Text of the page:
Science tells us grand things about the universe: how fast light travels, and why stones fall to earth. But scientific endeavour goes far beyond these obvious foundations. There are some fields we don't often hear about because they are so specialised, or turn out to be dead ends. Yet researchers have given hallucinogenic drugs to blind people (seriously), tried to weigh the soul as it departs the body and planned to blast a new Panama Canal with atomic weapons.
Read alsoQuestion Everything: 132 science questions – and their unexpected answers
The latest in the bestselling New Scientist Last Word series All science begins with questions...- Why is the night sky black, even though it's full of stars? - How do pebbles skim on water? - Why doesn't your own snoring wake you up? - And why is the Large Hadron Collider so ... er ... large? And as these intriguing,…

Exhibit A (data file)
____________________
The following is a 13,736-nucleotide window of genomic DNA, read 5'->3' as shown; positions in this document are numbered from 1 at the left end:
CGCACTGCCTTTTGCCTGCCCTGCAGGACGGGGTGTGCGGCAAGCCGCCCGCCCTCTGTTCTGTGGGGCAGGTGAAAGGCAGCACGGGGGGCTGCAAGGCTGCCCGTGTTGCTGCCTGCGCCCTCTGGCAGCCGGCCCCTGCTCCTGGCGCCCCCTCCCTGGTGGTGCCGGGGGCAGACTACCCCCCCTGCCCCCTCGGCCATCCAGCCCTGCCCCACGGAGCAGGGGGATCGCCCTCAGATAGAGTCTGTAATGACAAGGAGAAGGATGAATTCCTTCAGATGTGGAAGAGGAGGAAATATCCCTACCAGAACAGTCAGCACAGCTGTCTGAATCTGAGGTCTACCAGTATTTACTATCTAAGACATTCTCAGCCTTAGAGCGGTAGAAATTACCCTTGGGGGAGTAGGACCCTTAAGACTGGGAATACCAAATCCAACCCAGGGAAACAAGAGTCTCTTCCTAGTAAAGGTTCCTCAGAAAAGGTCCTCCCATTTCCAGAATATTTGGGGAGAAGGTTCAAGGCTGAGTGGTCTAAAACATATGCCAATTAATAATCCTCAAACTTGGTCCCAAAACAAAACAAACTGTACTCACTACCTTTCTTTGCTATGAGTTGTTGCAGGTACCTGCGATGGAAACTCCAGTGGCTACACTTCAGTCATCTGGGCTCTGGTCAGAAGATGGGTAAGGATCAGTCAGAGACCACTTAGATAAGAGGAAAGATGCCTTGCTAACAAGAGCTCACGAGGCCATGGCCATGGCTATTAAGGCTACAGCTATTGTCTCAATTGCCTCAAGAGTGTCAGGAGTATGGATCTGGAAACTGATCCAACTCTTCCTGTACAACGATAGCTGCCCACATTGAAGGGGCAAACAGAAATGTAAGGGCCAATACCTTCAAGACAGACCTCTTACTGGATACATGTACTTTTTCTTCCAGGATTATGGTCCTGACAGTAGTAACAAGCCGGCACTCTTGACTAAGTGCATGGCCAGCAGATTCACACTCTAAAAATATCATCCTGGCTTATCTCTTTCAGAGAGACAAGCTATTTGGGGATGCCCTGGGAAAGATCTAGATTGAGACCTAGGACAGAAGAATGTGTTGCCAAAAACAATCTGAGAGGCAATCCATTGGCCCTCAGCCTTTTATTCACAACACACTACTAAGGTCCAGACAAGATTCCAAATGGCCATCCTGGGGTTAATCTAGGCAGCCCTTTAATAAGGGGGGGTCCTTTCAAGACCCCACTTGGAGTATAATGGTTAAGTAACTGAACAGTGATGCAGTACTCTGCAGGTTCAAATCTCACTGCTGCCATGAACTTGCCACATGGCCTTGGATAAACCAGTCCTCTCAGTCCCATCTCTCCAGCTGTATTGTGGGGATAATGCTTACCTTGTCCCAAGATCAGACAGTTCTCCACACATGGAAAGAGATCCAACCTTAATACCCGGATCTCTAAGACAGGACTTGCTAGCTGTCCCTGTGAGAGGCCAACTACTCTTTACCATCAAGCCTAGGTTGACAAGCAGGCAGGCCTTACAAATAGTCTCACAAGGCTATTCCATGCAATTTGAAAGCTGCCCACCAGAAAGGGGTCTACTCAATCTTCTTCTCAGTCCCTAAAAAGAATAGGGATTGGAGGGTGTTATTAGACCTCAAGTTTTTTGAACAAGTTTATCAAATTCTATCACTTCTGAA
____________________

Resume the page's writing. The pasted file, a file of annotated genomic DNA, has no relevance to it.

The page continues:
Real scientific breakthroughs sometimes come out of the most surprising and unpromising work. How to Make a Tornado is about the margins of science - not the research down tried-and-tested routes, but some of its zanier and more brilliant by-ways. Investigating everything from what it's like to die, to exploding trousers and recycled urine, this book is a reminder that science is intensely creative and often very amusing - and when their minds run free, scientists can fire the imagination like nobody else.